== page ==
RECAP: Lunchtime Art Talk on Dream Home Resource Center

July 18, 2013

Lunchtime Art Talk: Dream Home Resource Center

With Allison Agsten

Dream Home Resource Center, Olga Koumoundouros’ most recent installation, has put a bump in the proverbial road of museums across the city paying homage to Pacific Standard Time’s recognition and celebration of residential architecture in Los Angeles. But it is a bump that the Hammer Museum is more than proud to host since Dream Home Resource Center has come to serve as the raw, not-so-glamorous addition to the otherwise sleek and glassy buildings a part of Pacific Standard Time Presents: Modern Architecture in L.A.

Despite its welcoming vibe, donning rainbow doors and furniture painted gold, Dream Home Resource Center doesn’t scream sunshine and good times so much as it reveals the seedy underbelly of housing in Los Angeles. It boasts a timeline that wraps around its walls with facts and significant events including the notorious housing crisis. The center of the installation hosts a powder blue plushy office chair where Allison Agsten, curator of public engagement at the Hammer says, “…an expert sits daily and dispenses free information about housing.” And just to the left of that rests a black, spiraling staircase that Koumoundouros climbs in a very Tim Burton-esque fashion once a week to write a new statistic about the housing market. Last Wednesday, Agsten led a Lunchtime Art Talk on the installation.

Agsten told us how in the process of curating this installation, she learned more about Los Angeles housing than she could’ve imagined. “This is the most ambitious project I think we’ve ever taken on!” She explained how in her research, she read books on everything from squatting to foreclosure. And while visitors won’t find themselves flipping through hefty housing law manuals, the installation does offer a space that facilitates dialogue on subject-matter one doesn’t traditionally expect to discuss on a trip to the museum. “This [Dream Home Resource Center] provides opportunity for a rare intimacy you don’t normally experience in this kind of place.” Agsten beamed before moving on to discuss how each item made its way into Koumoundouros’ installation.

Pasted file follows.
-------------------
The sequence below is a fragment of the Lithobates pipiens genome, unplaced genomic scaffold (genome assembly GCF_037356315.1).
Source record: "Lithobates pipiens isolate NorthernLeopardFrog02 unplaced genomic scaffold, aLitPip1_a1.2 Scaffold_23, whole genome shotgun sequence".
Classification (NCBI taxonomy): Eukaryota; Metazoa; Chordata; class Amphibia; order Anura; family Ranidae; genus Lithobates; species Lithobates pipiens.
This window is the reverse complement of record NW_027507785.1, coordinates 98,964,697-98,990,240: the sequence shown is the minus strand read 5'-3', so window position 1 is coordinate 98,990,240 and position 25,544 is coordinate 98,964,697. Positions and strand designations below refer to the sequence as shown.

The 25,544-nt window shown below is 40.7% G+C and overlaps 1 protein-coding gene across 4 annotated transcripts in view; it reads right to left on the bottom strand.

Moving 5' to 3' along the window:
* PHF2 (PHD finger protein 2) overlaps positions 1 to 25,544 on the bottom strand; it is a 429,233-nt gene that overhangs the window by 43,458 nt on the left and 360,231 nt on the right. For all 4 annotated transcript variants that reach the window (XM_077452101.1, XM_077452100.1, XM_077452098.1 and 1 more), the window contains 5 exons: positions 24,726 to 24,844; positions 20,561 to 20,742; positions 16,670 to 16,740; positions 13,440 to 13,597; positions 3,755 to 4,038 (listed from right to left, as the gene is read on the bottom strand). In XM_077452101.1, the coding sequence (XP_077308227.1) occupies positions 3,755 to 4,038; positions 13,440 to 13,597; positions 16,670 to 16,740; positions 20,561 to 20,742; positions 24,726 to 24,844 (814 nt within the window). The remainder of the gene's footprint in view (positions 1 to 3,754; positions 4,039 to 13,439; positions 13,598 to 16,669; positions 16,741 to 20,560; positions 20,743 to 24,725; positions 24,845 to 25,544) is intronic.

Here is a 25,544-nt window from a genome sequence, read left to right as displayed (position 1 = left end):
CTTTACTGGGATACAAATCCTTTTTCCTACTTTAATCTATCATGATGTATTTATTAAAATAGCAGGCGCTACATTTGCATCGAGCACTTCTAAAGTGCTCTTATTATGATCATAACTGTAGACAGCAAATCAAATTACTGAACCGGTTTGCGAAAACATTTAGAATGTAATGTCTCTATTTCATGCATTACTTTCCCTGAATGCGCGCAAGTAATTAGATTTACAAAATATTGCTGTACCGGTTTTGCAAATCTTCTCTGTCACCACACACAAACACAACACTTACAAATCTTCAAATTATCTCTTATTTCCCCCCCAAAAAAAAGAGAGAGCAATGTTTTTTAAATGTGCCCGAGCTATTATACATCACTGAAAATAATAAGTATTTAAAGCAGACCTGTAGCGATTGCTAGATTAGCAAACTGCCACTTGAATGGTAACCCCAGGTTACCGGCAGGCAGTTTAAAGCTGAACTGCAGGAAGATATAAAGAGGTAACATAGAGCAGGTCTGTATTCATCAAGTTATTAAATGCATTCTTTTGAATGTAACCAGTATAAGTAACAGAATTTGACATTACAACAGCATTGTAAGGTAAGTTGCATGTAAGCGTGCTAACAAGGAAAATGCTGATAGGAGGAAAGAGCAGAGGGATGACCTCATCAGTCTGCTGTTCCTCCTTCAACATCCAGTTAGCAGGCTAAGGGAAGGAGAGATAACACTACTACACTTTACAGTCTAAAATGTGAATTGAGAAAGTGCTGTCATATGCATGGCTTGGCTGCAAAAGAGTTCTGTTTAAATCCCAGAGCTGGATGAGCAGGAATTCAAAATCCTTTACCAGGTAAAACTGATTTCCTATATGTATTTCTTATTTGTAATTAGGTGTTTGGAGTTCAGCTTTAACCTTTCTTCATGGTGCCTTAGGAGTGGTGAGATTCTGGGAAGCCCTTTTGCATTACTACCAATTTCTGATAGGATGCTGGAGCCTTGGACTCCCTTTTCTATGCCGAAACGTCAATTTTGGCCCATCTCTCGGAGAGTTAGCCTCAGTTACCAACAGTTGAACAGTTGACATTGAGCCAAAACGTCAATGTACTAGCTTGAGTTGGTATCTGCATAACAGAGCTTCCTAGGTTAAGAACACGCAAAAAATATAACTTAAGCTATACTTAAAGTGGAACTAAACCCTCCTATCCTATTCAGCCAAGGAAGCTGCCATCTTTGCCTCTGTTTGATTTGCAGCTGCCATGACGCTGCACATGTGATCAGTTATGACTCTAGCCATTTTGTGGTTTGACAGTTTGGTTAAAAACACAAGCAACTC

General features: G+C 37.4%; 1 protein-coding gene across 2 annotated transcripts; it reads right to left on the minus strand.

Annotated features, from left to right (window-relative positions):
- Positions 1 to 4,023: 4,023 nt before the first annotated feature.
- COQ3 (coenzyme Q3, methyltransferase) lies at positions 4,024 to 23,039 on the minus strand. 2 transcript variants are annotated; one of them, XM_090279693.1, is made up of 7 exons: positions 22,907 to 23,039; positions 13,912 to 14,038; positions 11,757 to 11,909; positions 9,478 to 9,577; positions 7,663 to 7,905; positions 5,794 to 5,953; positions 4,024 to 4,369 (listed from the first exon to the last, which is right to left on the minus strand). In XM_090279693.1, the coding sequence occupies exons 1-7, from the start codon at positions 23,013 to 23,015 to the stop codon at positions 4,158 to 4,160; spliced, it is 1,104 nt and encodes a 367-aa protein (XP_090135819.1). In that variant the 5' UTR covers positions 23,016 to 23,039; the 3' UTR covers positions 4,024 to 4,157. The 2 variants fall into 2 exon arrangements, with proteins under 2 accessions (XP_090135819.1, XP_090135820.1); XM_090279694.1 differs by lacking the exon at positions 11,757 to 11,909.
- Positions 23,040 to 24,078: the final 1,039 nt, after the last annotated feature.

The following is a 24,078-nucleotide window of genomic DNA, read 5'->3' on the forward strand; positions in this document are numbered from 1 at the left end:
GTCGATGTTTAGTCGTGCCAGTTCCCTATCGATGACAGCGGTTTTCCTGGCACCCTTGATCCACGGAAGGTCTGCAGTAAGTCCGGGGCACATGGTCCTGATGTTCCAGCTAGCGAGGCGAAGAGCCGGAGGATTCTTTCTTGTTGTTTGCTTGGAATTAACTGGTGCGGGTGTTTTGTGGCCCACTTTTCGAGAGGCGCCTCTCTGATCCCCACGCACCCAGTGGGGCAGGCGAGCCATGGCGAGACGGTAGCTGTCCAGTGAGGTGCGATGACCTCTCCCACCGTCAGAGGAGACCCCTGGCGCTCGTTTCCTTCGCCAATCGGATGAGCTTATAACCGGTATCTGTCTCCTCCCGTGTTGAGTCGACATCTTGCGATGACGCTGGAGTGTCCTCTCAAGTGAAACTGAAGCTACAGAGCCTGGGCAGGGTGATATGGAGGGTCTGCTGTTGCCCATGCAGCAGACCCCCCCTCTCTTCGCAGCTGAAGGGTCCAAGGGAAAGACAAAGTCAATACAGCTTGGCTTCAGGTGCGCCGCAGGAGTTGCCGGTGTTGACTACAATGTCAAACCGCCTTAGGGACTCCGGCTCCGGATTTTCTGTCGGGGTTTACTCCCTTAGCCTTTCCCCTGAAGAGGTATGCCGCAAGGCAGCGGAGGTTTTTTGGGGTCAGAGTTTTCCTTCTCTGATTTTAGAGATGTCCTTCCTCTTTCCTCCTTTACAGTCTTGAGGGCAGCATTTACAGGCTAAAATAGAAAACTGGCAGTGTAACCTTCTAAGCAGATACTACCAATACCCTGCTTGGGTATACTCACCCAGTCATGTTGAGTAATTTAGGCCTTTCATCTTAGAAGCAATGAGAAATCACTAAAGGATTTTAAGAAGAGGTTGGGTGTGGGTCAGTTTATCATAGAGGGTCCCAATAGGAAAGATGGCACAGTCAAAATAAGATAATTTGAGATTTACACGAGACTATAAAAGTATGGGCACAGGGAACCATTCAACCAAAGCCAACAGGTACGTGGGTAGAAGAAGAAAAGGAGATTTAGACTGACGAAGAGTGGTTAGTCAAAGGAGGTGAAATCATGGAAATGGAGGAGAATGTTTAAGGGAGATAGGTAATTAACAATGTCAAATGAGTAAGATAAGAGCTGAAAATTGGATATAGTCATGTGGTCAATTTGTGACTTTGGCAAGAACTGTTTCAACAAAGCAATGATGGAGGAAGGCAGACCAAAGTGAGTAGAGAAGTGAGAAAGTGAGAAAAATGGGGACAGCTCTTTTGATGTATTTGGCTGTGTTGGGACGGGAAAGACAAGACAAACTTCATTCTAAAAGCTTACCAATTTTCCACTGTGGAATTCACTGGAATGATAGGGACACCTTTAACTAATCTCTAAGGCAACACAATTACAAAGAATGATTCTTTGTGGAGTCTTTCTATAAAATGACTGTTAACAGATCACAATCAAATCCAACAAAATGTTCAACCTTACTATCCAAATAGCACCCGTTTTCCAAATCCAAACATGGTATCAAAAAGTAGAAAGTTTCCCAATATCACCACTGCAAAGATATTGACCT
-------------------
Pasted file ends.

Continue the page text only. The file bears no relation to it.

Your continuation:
The aforementioned rainbow-streaked doors remain propped open and invite visitors into the installation. But prior to landing this sweet gig, these doors resided in Orange County, attached to a McMansion on Golf Club Drive. Agsten emphasized how that very street name, Golf Club Drive, demonstrations just how wide the gap is in the Los Angeles housing circuit. Residents of Gold Club Drive live on one end of the spectrum and, just a short time ago, Koumoundouros was on the other end. A Notorious Possession, Koumoundouros’ last housing-related installation created a lot of buzz. For that multi-staged project, she occupied a vacant house in Glassell Park, painted the exterior gold, splattered rainbows on the walls of the interior, and even staged performances in the backyard—exploring the concept of “home” and hoping to underline just how hard the economic crisis hit Los Angeles. “Olga brought the vernacular of that work here with the centerpiece painted gold and the rainbow walls,” Agsten said, speaking to the influences of A Notorious Possession on Dream Home Resource Center.

Bringing Dream Home Resource Center to the Hammer was definitely a collaborative effort. Allison Agsten and curatorial assistant, Sohrab Mohebbi worked closely with Koumoundouros as did the talented sign painters who helped bring her vision to life. And Interior Removal Specialists Inc (IRS), an organization that prides itself in its eco-friendly demolition, dumpster services, labor services, and construction cleanup, assisted in bringing the furniture to the installation site. “Just hours before the show, she [Koumoundouros] felt like her hand was missing—I came down and she had her foot propped up and was sketching it on the wall.” Agsten pointed towards the foot and (later sketched) hand that rest on the back wall portion of the timeline. Koumoundorous has made the concept of “home” her life’s mission to explore and now she invites visitors to do the same. Dream Home Resource Center opened in the Hammer’s lobby gallery on June 21, 2013 and the rainbow doors close on August 18, 2013. Admission is free.

--Neyat Yohannes, Communications + Public Engagement Intern

Neyat is a third year student at Emerson College working towards a BFA in Writing, Literature, and Publishing and a minor in Visual Studies.